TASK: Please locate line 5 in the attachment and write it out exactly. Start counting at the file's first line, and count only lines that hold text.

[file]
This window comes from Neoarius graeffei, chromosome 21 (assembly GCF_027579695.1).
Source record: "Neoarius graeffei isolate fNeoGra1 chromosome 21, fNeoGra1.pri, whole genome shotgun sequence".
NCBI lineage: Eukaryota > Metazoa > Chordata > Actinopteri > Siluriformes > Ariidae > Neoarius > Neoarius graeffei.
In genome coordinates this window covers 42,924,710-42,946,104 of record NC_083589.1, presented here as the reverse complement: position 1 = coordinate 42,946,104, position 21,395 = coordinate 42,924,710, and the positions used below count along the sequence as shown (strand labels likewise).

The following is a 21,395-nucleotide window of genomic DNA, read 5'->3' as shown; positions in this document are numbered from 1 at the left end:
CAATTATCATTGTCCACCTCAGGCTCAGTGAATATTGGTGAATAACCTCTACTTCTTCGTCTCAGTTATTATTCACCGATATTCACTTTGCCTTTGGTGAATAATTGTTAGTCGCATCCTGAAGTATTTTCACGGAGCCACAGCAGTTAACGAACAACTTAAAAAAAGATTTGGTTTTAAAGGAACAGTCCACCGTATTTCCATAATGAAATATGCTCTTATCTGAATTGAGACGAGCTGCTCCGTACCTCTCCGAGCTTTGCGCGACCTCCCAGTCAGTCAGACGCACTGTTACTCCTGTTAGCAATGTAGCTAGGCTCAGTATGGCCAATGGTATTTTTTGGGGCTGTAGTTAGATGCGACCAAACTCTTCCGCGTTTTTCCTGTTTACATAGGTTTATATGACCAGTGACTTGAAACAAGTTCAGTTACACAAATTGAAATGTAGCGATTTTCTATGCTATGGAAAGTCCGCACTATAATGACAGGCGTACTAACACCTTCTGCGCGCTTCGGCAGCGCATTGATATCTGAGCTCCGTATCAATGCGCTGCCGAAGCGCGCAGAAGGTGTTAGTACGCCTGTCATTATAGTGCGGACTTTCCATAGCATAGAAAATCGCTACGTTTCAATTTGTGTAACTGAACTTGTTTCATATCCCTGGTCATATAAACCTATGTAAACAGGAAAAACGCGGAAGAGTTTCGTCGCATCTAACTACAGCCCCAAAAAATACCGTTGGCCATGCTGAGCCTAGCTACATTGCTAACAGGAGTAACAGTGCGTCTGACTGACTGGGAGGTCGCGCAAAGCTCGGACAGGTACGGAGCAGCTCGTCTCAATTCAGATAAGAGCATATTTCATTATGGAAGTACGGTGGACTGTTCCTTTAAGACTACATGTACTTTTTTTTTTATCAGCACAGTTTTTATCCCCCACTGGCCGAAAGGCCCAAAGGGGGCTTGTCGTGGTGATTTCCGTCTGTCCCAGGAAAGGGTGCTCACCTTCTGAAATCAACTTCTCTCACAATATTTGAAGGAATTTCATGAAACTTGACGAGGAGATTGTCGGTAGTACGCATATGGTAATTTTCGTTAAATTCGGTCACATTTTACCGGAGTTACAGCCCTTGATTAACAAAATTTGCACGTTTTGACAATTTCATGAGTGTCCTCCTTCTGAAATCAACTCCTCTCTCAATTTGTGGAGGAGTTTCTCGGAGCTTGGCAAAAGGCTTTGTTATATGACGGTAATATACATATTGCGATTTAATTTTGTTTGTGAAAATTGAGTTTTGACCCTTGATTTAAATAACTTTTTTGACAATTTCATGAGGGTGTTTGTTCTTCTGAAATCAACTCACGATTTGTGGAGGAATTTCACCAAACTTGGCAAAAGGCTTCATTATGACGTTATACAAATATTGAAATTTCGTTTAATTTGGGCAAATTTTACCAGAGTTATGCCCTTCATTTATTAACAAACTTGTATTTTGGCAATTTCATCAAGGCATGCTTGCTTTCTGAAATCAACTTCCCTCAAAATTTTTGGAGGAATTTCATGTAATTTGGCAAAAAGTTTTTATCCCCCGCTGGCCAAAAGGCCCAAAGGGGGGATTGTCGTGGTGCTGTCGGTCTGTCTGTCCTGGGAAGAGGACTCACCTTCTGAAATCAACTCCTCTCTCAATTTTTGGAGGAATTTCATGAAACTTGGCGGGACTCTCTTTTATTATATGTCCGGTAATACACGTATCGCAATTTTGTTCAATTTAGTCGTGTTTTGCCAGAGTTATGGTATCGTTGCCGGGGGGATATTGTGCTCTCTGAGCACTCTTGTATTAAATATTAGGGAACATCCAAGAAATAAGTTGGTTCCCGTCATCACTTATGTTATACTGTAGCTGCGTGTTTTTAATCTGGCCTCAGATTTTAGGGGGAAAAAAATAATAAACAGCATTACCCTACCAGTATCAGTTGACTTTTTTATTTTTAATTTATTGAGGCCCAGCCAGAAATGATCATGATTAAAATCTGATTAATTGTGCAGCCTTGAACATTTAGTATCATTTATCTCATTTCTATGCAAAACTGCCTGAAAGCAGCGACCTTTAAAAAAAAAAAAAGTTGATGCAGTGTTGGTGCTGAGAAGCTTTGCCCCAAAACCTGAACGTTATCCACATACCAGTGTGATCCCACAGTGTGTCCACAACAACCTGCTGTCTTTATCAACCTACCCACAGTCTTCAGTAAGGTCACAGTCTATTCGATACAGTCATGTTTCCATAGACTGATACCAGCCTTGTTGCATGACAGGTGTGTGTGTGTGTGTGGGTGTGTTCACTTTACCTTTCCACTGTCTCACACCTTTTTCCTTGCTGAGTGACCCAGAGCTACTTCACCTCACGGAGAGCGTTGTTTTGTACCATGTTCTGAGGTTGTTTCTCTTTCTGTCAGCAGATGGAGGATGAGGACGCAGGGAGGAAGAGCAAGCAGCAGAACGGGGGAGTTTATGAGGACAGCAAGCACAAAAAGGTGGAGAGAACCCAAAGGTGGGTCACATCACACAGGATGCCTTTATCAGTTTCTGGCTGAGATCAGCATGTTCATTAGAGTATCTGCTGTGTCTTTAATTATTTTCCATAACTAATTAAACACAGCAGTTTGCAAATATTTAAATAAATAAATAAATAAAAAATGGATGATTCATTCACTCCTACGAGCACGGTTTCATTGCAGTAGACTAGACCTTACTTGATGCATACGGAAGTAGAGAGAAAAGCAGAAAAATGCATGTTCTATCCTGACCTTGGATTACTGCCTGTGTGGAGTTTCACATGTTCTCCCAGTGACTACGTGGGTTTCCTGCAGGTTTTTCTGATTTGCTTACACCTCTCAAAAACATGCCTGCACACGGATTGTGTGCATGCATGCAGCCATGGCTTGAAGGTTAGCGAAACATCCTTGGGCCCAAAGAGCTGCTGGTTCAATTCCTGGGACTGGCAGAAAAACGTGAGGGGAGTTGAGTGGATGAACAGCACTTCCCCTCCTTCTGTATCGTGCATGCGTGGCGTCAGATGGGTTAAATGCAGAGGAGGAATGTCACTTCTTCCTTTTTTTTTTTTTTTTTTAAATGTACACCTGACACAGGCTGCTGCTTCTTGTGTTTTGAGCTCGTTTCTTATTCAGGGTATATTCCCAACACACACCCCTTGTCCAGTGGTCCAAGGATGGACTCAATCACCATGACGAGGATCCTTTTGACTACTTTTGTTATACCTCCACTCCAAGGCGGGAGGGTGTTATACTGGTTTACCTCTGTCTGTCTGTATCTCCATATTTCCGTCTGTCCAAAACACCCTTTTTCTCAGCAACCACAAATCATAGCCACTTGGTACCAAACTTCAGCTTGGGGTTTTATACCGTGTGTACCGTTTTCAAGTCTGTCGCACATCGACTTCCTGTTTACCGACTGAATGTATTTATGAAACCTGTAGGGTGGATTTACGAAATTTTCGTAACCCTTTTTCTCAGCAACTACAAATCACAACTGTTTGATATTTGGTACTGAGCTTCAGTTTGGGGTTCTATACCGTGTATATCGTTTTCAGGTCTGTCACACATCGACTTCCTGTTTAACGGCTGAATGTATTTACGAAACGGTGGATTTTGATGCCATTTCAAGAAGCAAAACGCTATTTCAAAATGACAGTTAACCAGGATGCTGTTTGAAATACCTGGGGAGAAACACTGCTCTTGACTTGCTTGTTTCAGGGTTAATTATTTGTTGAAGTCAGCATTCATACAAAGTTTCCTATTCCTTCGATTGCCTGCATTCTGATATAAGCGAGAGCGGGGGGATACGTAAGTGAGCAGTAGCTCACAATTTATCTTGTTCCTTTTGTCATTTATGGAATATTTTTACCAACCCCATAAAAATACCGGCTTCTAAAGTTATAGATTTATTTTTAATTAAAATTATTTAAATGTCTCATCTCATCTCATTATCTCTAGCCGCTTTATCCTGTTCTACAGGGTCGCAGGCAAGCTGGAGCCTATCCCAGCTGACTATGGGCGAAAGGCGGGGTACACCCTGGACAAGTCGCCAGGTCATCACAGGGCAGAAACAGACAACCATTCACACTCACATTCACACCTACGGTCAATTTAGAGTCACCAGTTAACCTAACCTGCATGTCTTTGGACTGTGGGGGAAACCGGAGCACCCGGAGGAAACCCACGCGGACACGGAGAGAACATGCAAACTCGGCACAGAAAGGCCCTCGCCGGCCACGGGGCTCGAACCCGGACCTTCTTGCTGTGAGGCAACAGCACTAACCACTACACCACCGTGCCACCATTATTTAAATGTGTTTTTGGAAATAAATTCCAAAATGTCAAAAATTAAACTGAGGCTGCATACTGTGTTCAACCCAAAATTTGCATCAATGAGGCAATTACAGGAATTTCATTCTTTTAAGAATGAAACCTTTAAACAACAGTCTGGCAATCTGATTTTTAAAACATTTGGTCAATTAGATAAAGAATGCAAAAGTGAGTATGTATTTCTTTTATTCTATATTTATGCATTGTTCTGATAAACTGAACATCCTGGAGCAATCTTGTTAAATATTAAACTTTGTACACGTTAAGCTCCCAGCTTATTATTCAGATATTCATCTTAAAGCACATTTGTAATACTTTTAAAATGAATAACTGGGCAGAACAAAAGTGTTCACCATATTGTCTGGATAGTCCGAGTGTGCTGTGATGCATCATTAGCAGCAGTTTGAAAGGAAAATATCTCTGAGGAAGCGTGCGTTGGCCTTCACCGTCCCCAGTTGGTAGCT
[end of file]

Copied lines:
The following is a 21,395-nucleotide window of genomic DNA, read 5'->3' as shown; positions in this document are numbered from 1 at the left end: